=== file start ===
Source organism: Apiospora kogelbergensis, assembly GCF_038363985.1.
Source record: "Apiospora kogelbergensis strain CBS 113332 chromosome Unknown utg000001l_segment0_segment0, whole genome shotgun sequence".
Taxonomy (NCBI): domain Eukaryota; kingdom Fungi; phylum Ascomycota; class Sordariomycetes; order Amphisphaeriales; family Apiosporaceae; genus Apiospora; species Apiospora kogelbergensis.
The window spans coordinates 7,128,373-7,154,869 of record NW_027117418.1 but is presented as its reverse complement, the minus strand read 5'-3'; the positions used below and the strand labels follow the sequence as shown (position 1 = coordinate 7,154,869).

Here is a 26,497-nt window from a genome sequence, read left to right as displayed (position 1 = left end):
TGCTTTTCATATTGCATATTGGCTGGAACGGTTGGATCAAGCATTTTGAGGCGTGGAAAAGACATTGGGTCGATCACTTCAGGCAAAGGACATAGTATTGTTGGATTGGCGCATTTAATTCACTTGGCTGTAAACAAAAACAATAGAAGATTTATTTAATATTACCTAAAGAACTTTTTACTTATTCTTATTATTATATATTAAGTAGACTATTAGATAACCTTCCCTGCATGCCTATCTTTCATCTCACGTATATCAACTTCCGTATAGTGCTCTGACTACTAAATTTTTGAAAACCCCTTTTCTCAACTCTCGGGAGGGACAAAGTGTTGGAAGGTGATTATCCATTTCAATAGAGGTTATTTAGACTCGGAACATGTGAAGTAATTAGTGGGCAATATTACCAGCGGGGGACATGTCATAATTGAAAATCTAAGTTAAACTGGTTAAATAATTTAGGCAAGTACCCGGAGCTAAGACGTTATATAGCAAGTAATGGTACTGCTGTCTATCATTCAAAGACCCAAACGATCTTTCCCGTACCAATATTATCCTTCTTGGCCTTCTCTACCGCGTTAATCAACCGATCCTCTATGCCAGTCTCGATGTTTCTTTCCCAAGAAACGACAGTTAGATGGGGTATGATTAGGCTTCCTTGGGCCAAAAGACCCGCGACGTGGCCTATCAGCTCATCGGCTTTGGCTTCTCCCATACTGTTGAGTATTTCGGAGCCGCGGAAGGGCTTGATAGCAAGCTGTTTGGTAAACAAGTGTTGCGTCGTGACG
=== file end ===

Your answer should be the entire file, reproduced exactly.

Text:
Source organism: Apiospora kogelbergensis, assembly GCF_038363985.1.
Source record: "Apiospora kogelbergensis strain CBS 113332 chromosome Unknown utg000001l_segment0_segment0, whole genome shotgun sequence".
Taxonomy (NCBI): domain Eukaryota; kingdom Fungi; phylum Ascomycota; class Sordariomycetes; order Amphisphaeriales; family Apiosporaceae; genus Apiospora; species Apiospora kogelbergensis.
The window spans coordinates 7,128,373-7,154,869 of record NW_027117418.1 but is presented as its reverse complement, the minus strand read 5'-3'; the positions used below and the strand labels follow the sequence as shown (position 1 = coordinate 7,154,869).

Here is a 26,497-nt window from a genome sequence, read left to right as displayed (position 1 = left end):
TGCTTTTCATATTGCATATTGGCTGGAACGGTTGGATCAAGCATTTTGAGGCGTGGAAAAGACATTGGGTCGATCACTTCAGGCAAAGGACATAGTATTGTTGGATTGGCGCATTTAATTCACTTGGCTGTAAACAAAAACAATAGAAGATTTATTTAATATTACCTAAAGAACTTTTTACTTATTCTTATTATTATATATTAAGTAGACTATTAGATAACCTTCCCTGCATGCCTATCTTTCATCTCACGTATATCAACTTCCGTATAGTGCTCTGACTACTAAATTTTTGAAAACCCCTTTTCTCAACTCTCGGGAGGGACAAAGTGTTGGAAGGTGATTATCCATTTCAATAGAGGTTATTTAGACTCGGAACATGTGAAGTAATTAGTGGGCAATATTACCAGCGGGGGACATGTCATAATTGAAAATCTAAGTTAAACTGGTTAAATAATTTAGGCAAGTACCCGGAGCTAAGACGTTATATAGCAAGTAATGGTACTGCTGTCTATCATTCAAAGACCCAAACGATCTTTCCCGTACCAATATTATCCTTCTTGGCCTTCTCTACCGCGTTAATCAACCGATCCTCTATGCCAGTCTCGATGTTTCTTTCCCAAGAAACGACAGTTAGATGGGGTATGATTAGGCTTCCTTGGGCCAAAAGACCCGCGACGTGGCCTATCAGCTCATCGGCTTTGGCTTCTCCCATACTGTTGAGTATTTCGGAGCCGCGGAAGGGCTTGATAGCAAGCTGTTTGGTAAACAAGTGTTGCGTCGTGACG